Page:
There are many reasons I love homeschooling. I love the fact that the kids and I can complete morning chores in a calm manner before starting the school day. I love that I we can have healthy lunches and have meaningful conversations. I love hearing my son pick out tunes on his Grateful Dead Guitar. Mostly I love that I can teach in my pajamas or, if I’m feeling fancy, my yoga pants!
It’s not all a bed of roses, though. Well maybe it is. Roses have thorns, after all, and thorns hurt!
One thing about homeschooling that hurts, is that my older daughter doesn’t love to read. I’m not sure how it’s possible she is my child. I devour books nightly. I would get seriously bent out of shape if someone took away my Nook. My sister doesn’t like to read. Maybe my daughter is lacking the book-loving gene or maybe it mutated into the shopping gene. Genetics are funny.
Even though she doesn’t enjoy reading, I still make her read great literature. I’m mean that way.
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When she was younger, we would read aloud and discuss the book as we progressed. Then we moved to her reading on her own and discussing what she read. Because I feel she needs to have a clearer picture of the novels she reads, I came up with a very simple printable that allows her to fill in the details as she reads and allows her to interpret the literature and examine the characters in depth.
Because I feel we all need to band together and help each other out in the education of our children, I’m sharing these printables with you! You can download the Literary Terms as well as the Fiction Book Summary worksheets.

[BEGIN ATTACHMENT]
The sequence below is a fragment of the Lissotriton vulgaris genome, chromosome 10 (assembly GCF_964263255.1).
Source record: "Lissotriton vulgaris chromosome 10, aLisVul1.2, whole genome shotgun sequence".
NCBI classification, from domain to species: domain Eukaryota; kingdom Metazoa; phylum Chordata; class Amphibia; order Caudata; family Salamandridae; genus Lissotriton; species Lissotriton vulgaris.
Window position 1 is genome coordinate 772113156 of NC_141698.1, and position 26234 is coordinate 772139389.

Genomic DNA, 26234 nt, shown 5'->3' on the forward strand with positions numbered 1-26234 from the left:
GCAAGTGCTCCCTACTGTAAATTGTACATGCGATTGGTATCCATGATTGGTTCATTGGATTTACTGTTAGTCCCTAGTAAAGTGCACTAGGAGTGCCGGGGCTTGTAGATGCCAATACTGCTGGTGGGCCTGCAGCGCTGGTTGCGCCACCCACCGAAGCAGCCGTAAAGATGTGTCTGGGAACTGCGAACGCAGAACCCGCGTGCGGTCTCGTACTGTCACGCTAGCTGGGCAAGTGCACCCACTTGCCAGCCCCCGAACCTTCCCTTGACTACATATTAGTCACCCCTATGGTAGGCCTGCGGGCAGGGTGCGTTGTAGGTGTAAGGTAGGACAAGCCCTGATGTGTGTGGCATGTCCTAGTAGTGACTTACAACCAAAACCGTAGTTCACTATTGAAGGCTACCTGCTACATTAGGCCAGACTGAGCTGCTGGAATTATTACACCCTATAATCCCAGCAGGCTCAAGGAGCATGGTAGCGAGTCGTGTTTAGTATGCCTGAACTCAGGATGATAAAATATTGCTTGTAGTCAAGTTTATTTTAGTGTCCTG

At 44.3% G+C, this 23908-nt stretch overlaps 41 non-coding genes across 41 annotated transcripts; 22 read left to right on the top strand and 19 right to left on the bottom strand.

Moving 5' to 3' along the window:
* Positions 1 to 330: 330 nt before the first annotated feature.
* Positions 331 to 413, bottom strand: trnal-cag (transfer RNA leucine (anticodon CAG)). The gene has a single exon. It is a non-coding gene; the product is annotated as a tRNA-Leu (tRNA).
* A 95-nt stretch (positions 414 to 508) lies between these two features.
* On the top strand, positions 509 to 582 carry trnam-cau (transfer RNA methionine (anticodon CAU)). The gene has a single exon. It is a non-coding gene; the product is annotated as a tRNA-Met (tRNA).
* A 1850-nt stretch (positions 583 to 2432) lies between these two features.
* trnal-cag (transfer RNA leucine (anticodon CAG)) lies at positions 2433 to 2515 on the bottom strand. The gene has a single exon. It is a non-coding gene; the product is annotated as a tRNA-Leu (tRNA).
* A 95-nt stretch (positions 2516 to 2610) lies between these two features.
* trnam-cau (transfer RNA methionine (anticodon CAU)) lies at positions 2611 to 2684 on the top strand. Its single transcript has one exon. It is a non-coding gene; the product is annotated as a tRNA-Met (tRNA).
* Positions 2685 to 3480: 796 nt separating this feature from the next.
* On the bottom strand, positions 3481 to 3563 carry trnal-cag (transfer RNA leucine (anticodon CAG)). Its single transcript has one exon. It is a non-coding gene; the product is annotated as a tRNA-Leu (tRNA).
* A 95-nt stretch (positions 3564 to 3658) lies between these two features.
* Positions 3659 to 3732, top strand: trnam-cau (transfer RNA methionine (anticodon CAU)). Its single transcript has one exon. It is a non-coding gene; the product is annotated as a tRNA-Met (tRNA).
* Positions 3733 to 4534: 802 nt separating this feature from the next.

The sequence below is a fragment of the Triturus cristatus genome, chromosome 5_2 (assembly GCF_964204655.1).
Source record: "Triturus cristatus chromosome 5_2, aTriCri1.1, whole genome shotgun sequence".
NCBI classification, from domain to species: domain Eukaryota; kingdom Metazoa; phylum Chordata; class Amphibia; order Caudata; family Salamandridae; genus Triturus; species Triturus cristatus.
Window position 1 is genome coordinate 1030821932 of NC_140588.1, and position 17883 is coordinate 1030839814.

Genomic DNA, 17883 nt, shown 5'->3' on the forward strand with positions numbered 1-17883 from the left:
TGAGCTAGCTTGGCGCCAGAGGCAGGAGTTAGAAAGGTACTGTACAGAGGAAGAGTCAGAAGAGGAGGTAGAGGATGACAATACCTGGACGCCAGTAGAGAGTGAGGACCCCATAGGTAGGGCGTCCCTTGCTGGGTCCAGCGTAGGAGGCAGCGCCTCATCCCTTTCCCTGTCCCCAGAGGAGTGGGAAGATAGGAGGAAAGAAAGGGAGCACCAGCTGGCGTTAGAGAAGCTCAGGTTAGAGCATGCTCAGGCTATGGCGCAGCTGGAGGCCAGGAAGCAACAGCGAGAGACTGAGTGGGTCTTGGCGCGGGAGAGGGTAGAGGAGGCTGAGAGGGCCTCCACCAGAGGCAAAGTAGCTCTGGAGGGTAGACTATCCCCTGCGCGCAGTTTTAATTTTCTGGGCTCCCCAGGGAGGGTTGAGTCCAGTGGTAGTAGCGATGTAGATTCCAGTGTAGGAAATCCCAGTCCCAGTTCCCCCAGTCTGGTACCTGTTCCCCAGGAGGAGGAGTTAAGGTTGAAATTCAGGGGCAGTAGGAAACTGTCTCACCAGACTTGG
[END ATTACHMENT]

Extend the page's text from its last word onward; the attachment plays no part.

In an effort to be organized, each child has a binder for all their work. I organize our lesson plans and yearly goals in my Well Planned Day binder. I love binders. It’s not natural. There is a good chance I need professional help.
We slipped the Literary Terms into sheet protectors and put those in her binder behind her reading tab for easy reference. We put the Fiction Book Summary worksheets in a sheet protector as well. When she begins a new book, she make a copy of the Book Summary worksheets and writes directly on the copy. When complete, she punches holes in the worksheets and places them in her binder under the reading tab. Organizing this way works well for us and keeps a running reading list that is easy to access and review.
The Literary Terms sheets define genre, setting, character, conflict, protagonist, antagonist, theme and tone. One page is devoted entirely to character types and development. Another page clarifies types of conflict and another explains plot. All the printables are Microsoft Word documents.
I hope these printable come in handy for your homeschool. I would love to hear what you think of them and what other methods you use to enhance reading skills.
“If you have a garden and a library, you have everything you need.”
― Marcus Tullius Cicero